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ObamaCare: still in flux, and still in trouble

The Affordable Care Act is rewritten yet again, while some key business supporters grow weary of Obama’s games.

While everyone was digesting their Thanksgiving feasts, Barack Obama set about rewriting his “signature achievement” yet again.  Funny how he likes to do that when the American people are distracted.

The New York Post runs down the latest changes:

Obama will require large employers to provide more coverage than the Affordable Care Act specifies. The move disqualifies plans now offered by 1,600 employers to 3 million workers, according to Kaiser Health News. Those employers will have to find a way to cover the higher costs ?? and some will surely do so by stopping coverage for spouses or part-time workers.

The new rules suddenly treat state high-risk pools as adequate coverage under the Affordable Care Act ?? a 180 from what the law actually says.
When the ACA became law, these plans for people with chronic illnesses were offered in 35 states. Winners will be those who live in the 10 states that haven??t yet phased out their high-risk plans. Losers: the many thousands in 25 states that already gave up their plans to comply with the ACA??s mandates.

The rules tell insurers to give new enrollees a 30-day grace period during which they can continue to use doctors not in their plan??s network. Winners: people who need time to switch to in-network doctors. Losers: taxpayers ?? who??ll be obliged to bail out the insurers clobbered with the extra cost.

Speaking of bailouts, Section 1342 of the law promises taxpayer-funded bailouts to insurers that lose money selling plans on ObamaCare exchanges. But the bailouts can??t happen unless Congress appropriates the money, something the GOP-controlled Congress won??t want to do. Yet the new Federal Register notices explicitly double down on the administration??s pledge to make insurers whole if losses are bigger than expected.

Man, unconstitutional imperial government is exhausting.  You never know when the next big rewrite of a law by executive fiat could happen.  Things were much less exciting when we had a legislature that debated legal revisions at length before voting on them.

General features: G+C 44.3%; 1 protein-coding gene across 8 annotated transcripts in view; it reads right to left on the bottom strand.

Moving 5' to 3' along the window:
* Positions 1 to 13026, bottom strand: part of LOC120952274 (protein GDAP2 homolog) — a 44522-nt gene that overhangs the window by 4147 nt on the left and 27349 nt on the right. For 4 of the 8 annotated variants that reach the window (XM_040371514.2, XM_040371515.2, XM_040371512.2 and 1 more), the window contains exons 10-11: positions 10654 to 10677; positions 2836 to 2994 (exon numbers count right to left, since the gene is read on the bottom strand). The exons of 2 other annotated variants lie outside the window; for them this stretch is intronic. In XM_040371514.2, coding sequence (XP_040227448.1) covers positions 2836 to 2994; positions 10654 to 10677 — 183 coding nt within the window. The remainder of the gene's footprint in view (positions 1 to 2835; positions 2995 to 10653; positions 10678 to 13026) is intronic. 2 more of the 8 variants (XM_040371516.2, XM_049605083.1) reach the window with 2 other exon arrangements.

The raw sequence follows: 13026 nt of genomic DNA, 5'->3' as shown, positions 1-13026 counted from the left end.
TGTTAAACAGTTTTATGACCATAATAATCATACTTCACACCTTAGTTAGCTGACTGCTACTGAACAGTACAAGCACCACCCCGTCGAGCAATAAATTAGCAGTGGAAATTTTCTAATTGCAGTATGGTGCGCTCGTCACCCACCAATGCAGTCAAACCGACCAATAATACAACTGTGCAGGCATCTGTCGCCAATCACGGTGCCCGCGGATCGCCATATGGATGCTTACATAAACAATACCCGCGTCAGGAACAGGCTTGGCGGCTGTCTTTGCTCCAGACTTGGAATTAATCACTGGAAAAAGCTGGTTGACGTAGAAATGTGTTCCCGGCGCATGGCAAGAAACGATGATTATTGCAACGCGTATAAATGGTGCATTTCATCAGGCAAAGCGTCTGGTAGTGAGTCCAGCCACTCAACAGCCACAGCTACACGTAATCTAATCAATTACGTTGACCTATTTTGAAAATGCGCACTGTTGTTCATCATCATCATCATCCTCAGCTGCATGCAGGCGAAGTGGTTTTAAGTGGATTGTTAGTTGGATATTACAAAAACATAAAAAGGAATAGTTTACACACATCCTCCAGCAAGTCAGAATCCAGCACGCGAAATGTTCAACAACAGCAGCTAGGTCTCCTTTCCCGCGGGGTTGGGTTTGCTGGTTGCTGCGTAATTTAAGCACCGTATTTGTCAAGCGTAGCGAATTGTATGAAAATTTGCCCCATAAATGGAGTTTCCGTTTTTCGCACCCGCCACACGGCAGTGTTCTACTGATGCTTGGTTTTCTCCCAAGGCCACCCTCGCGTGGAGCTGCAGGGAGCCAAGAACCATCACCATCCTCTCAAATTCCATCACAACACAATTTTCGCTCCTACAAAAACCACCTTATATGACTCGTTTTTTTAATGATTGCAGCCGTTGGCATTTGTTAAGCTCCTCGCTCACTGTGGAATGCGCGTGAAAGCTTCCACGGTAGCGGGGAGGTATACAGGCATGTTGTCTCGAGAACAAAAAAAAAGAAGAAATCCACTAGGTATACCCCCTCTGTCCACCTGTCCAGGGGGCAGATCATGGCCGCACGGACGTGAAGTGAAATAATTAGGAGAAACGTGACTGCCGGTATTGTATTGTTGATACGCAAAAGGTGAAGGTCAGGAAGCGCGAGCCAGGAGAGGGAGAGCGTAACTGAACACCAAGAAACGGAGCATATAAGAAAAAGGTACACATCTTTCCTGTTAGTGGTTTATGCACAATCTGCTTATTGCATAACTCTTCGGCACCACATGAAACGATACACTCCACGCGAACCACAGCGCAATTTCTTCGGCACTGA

As the Post notes sarcastically, one of these changes involves Obama “‘asking’ insurers to pay for new benefits – while warning that, if they don’t, they may be forced to.”  An offer you can’t refuse!  Gangster government is even more exciting than imperial government!

This all seems like a great deal of trouble to go through for an unpopular failed law that’s probably going to die in front of the Supreme Court anyway.  Big Business, which played ball with ObamaCare for the same reason they support every Big Government edict that dumps big costs on smaller competitors, seems to be running out of patience with these games.  Reuters reports a bit of pushback from CEOs over the Administration’s legal challenge to corporate wellness programs:

The programs aim to control healthcare costs by reducing smoking, obesity, hypertension and other risk factors that can lead to expensive illnesses. A bipartisan provision in the 2010 healthcare reform law allows employers to reward workers who participate and penalize those who don’t.

But recent lawsuits filed by the administration’s Equal Employment Opportunity Commission (EEOC), challenging the programs at Honeywell International and two smaller companies, have thrown the future of that part of Obamacare into doubt.

The lawsuits infuriated some large employers so much that they are considering aligning themselves with Obama’s opponents, according to people familiar with the executives’ thinking.

“The fact that the EEOC sued is shocking to our members,” said Maria Ghazal, vice-president and counsel at the Business Roundtable, a group of chief executives of more than 200 large U.S. corporations. “They don’t understand why a plan in compliance with the ACA (Affordable Care Act) is the target of a lawsuit,” she said. “This is a major issue to our members.”

“There have been conversations at the most senior levels of the administration about this,” she added.

The problem is that wellness programs run afoul of venerable bureaucratic edicts that forbid companies to nose around in their employee’s lives: